Blue Schwinn Tiger Renovation


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Tyberius

'Lil Knee Scuffer
Aug 13, 2018
19
28
45
Annapolis MD
#1
Started pulling apart the 1950s Tiger I got as part of a package deal for an old Raleigh. I figured I would begin my training on the suble art of Evaporust and see if I can bring this Tiger back from extinction. I thought I'd start on the chainguard to see how the rust removal goes with the paint. Amazingly, the lower end came apart witout a lot of fuss. I figured there was a pretty realistic scenario where I break or bend something trying to get it apart and it becomes a lawn ornament.

There was A LOT of petrified grease on the internal bearings and races but that came loose after an overnight soak in some old gasoline. After a dish soap bath, everything went into the Evaporust. I separated the chain guard from the plated pieces in case there was some wierd reaction and McGuyvered a "bin" out of some mylar I had and a cardboard box. Nothing much happened for the first 4 hours. After about 6 hours there was signs it was starting to work but I ended up keeping the parts in for almost 30 hours total.

After re-cleaning in soapy water, into a 170 degree oven to bake (ahh..the smell of fresh bike parts! Pro Tip: Wait until your wife is at lunch or preferably out of the country before using her oven) I used linseed oil thinned about 50/50 with turpentine to seal the metal.

Pictures speak for themselves, I can't believe there was that much paint and chrome under all that crud.

Some learnings:

- Wear gloves and eye protection around Evaporust - it may be nontoxic but it's still an acid, my hands started to get itchy after some exposure
- Evaporust says to use paper towels for large items or pieces sticking up out of the bath, I think the next time I'd use old washcloths, cheesecloth, burlap, etc. The paper towels tended to rise off the surface and started to disentegrate over time. Plus with cloth you can re-use. 16TurpLinseed.JPG

- bottle says soak parts for 1-12 hours. Mine took 30. Having a toothbrust and some Scotchbrite pads to give things a gentle scrub seemed to help with really caked on rust.
- the only real loss was the 'Schwinn Tiger' logo on the chainguard. There wasn't a lot there to begin with but it was the first to go. I think with painted stuff you need to check in on it from time to time. When I felt the pinstriping was starting to erode I pulled the chainguard out and washed it.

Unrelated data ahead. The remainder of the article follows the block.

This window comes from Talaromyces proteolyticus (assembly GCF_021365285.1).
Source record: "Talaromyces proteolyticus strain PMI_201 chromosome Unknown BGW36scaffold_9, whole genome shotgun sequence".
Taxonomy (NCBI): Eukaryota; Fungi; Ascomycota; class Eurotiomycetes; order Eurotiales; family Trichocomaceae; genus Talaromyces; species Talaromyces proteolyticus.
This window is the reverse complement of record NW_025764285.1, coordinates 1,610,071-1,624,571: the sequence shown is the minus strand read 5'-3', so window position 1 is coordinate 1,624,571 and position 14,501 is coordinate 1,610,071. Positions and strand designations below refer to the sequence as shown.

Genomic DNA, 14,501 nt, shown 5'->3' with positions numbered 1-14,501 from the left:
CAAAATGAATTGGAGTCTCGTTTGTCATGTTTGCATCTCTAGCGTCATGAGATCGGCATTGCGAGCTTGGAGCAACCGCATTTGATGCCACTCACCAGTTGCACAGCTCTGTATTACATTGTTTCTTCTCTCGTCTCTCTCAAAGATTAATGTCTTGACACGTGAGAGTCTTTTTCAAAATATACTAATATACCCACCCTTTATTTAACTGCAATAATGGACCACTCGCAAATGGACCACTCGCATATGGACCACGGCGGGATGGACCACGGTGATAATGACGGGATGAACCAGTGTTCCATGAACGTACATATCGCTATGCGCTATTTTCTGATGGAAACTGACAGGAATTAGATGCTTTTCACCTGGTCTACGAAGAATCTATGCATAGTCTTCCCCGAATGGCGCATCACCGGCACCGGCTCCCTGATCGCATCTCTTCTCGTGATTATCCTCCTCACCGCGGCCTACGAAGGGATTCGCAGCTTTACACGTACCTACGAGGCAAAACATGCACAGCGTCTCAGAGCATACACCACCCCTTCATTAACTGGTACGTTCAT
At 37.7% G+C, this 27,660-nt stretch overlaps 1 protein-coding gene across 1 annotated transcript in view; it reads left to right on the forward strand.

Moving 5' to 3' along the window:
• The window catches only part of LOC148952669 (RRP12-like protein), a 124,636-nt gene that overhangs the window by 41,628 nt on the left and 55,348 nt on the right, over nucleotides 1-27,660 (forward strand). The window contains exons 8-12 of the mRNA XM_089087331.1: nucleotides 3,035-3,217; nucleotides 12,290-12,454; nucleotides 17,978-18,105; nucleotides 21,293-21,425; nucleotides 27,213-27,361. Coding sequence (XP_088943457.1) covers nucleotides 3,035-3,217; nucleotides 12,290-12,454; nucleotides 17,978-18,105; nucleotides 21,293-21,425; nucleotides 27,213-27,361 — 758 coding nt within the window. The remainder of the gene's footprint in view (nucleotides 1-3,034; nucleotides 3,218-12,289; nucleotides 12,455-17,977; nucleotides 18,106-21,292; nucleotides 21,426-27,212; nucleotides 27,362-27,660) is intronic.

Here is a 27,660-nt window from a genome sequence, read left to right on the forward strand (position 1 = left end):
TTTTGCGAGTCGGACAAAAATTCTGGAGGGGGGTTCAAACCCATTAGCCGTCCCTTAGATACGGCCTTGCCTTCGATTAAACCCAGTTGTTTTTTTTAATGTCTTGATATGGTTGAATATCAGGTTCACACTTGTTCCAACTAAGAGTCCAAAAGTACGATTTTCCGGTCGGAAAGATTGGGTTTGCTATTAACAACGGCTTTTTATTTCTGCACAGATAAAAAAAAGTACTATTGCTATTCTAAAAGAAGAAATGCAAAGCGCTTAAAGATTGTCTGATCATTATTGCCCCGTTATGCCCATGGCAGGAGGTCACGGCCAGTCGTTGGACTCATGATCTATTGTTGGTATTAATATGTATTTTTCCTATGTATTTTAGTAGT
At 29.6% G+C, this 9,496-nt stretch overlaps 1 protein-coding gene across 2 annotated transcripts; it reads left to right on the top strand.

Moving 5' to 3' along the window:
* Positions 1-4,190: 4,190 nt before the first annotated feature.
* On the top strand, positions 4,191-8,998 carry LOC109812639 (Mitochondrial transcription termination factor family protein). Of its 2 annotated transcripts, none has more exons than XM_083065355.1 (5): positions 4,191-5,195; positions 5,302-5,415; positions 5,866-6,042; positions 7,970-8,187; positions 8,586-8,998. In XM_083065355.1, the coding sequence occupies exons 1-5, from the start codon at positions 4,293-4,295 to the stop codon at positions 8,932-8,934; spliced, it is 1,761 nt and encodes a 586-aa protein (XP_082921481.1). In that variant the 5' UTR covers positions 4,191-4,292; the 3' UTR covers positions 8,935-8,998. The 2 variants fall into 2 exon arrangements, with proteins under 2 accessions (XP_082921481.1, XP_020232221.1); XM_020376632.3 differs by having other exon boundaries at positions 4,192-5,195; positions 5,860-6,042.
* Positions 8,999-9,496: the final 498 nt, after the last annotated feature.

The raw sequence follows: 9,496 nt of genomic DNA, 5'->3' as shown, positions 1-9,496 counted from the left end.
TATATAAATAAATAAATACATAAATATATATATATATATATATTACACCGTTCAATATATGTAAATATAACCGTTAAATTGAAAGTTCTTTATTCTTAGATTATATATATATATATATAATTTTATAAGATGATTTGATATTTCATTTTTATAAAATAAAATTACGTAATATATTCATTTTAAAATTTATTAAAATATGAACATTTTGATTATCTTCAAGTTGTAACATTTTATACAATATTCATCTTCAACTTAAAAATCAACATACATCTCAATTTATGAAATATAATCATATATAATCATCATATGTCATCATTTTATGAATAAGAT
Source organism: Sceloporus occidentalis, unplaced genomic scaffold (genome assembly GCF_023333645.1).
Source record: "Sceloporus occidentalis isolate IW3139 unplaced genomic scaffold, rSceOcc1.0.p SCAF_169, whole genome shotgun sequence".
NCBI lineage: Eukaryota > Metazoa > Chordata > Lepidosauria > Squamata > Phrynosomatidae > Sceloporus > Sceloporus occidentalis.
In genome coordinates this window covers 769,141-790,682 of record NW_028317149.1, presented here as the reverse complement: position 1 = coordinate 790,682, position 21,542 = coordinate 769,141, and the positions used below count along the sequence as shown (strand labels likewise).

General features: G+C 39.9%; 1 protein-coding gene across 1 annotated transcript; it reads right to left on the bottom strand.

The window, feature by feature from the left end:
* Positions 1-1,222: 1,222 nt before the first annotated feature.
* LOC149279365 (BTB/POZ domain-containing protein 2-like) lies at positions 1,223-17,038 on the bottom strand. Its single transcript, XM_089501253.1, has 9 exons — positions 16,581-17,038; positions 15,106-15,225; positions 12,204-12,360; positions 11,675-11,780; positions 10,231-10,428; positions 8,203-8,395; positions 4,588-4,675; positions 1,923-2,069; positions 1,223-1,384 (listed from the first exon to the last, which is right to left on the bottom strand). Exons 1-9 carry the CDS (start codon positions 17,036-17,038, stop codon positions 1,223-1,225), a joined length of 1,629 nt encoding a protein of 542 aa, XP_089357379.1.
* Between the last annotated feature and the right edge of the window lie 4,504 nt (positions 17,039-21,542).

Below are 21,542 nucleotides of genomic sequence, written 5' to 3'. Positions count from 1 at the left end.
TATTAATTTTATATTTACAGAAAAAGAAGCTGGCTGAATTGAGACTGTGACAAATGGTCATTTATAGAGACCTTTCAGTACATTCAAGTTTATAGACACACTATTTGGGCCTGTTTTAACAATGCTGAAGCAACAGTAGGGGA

Anyway, this will probably be a start and stop project but I am encouraged by the initial results. I was going to name this bike "Rusty" but who knows, might need a new name.

1CrankComingApart.JPG


2CrankOut.JPG


3Parts.JPG


4Parts.JPG


5LowerEndRemoved.JPG


6CrankVise.JPG


7OriginalPaint.JPG


8GasolineBath.JPG


9GasCrud.JPG


10WashOff.JPG


11Evaporust1.JPG


12Evaporust2.JPG


13Evaporust3.JPG


14EvaporustProgress.JPG


15DryinginOven.JPG


17FinishedCrank.JPG


18Comparison.JPG
 

GTs58

Riding a '38 Autocycle Deluxe
Sep 2, 2012
8,625
6,252
Central Arizona
#2
I remember this one. Good start on the resurrection, but you said it might be a start and stop project. It will definitely need lots of love from someone who really cares about her. :p

A nice shot in the daylight.

1541209531106.png
 

Skiptoothgrin

Look Ma, No Hands!
May 14, 2018
87
115
69
Upstate NY
#3
Now that IS a project. Looks like Evaporust will be on my shopping list. I'll be following this thread and eagerly awaiting the resurrected beauty.
 

Tyberius

'Lil Knee Scuffer
Aug 13, 2018
19
28
45
Annapolis MD
#4
Thanks- I think the only thing I'm not totally happy about is the fact that there's bare steel down in the deep crevices. I deliberately did the chainguard first thinking that if things went south, that's a replaceable item. If I had to do over, I probably would have pulled it out sooner to leave some of the brown rust. I've ordered some gun barrel browning solution that I'm going to try to re-patina some of that silver that's showing. I'll try a small spot on the back and see if its worth pursuing.